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Curriculum Development For An Eet Degree Option In Biomedical Engineering Technology

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2006 Annual Conference & Exposition


Chicago, Illinois

Publication Date

June 18, 2006

Start Date

June 18, 2006

End Date

June 21, 2006



Conference Session

Innovative Curriculum & non-Technical Skills

Tagged Division

Engineering Technology

Page Count


Page Numbers

11.383.1 - 11.383.7

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Paper Authors

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Austin Asgill Southern Polytechnic State University

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NOTE: The first page of text has been automatically extracted and included below in lieu of an abstract


Abstract Biomedical Engineering is a rapidly growing field of engineering and in recent years, its growth rate has outpaced other traditional engineering disciplines. The health care industry forms a major segment of the U.S. economy with spending expected to surpass $2 trillion in the next decade. Biomedical devices represent one of the fastest growing segments of the health care technology economy. To meet this growing trend, it is imperative for academic institutions to provide high-quality educational programs with training in biomedical engineering and technology. Many Biomedical Engineering programs have been developed within the last decade to address this trend. However, few Biomedical Engineering Technology programs have been developed to address the need for qualified technologists in this filed. The Electrical Engineering Technology (EET) program at Southern Polytechnic State University (SPSU) is the largest of three programs offered by the Electrical and Computer Engineering Technology (ECET) department. It has a solid track record of producing highly qualified graduates for the electrical/electronics industry. EET graduates receive a broad-based hands- on experience encompassing circuit analysis and design, digital electronics, electronic devices and systems, telecommunication circuits and systems, data communications, signals and systems, controls, and electrical machines. An examination of the curriculum in EET revealed that it was an excellent candidate for the introduction of an option in Biomedical Engineering Technology (BMET). The primary objective for the development of the BMET option has been to produce graduates that will have the requisite skills for a successful career in the biomedical engineering/technology field. This paper discusses the rationale and considerations for the development of the BMET option.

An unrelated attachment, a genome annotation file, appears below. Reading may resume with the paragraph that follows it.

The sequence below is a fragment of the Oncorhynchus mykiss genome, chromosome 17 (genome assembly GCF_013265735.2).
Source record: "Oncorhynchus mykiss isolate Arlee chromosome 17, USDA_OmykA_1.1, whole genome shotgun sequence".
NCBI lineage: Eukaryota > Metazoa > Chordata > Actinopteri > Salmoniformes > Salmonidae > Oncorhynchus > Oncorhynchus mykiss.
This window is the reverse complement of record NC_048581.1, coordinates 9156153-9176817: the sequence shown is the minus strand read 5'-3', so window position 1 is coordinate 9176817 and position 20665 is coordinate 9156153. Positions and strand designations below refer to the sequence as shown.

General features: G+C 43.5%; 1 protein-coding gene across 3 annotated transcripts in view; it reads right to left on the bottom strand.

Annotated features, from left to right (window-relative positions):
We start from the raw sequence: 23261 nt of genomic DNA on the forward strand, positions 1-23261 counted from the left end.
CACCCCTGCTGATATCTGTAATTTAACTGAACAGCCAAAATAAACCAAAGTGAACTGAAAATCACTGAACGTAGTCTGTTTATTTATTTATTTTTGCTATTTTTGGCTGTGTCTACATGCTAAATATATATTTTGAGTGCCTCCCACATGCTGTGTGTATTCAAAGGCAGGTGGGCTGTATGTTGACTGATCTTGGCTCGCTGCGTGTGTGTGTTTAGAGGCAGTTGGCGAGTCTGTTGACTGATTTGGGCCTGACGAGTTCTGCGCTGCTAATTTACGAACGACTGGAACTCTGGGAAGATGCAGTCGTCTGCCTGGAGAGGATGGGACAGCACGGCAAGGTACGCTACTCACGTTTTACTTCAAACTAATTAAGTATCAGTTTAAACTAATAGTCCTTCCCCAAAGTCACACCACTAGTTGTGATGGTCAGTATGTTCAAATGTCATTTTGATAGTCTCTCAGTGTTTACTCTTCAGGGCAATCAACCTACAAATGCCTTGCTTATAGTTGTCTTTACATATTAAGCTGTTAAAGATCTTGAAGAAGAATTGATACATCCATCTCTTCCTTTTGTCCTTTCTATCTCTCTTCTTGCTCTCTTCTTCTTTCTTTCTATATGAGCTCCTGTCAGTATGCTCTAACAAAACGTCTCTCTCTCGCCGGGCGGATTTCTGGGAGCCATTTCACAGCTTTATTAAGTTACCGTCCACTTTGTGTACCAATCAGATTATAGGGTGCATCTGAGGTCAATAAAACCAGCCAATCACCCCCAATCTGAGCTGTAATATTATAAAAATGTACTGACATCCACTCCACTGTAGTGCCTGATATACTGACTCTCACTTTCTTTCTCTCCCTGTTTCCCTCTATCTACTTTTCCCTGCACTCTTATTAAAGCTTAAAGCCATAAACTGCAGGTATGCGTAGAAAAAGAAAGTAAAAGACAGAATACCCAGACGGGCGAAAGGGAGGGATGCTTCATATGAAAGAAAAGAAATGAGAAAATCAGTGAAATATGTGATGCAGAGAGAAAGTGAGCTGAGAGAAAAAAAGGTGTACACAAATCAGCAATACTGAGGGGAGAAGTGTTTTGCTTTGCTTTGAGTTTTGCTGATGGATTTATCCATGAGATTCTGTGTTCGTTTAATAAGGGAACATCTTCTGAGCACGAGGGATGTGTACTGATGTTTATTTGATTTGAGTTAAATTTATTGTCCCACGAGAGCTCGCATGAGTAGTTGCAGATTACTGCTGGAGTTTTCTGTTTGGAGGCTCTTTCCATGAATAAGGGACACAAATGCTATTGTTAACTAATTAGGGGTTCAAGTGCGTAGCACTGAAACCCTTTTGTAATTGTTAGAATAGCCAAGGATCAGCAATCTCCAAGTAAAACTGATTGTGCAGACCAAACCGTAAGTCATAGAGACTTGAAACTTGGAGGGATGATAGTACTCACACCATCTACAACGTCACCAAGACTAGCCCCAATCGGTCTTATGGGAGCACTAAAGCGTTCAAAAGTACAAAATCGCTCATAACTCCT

I. Introduction

The field of Biomedical Engineering has experienced tremendous growth in recent years. The growth rate in Biomedical Engineering has outpaced traditional engineering disciplines such as electrical and mechanical engineering. The health care industry is expected to continue to form a major segment of the U.S. economy in the next decade. The fields of biomedical sciences and medicine have undergone tremendous advances due to the advent of computers and electronics technology. Biomedical devices and equipment represent one of the fastest growing segments of the health care technology economy. The United States Department of Labor reports that “the number of biomedical engineering jobs will increase by 31.4 percent through 2010---double the rate for all other jobs combined.” Overall job growth in this field will average 15.2% through the end of the decade 1. Many of the recent advances in medicine have come about as a result of collaborations between medical personnel and engineers. Biomedical Engineering is an integration of medicine and engineering and assists in the struggle against illness and disease by providing tools that can be utilized for research, diagnosis, and treatment by health care professionals.

Asgill, A. (2006, June), Curriculum Development For An Eet Degree Option In Biomedical Engineering Technology Paper presented at 2006 Annual Conference & Exposition, Chicago, Illinois.

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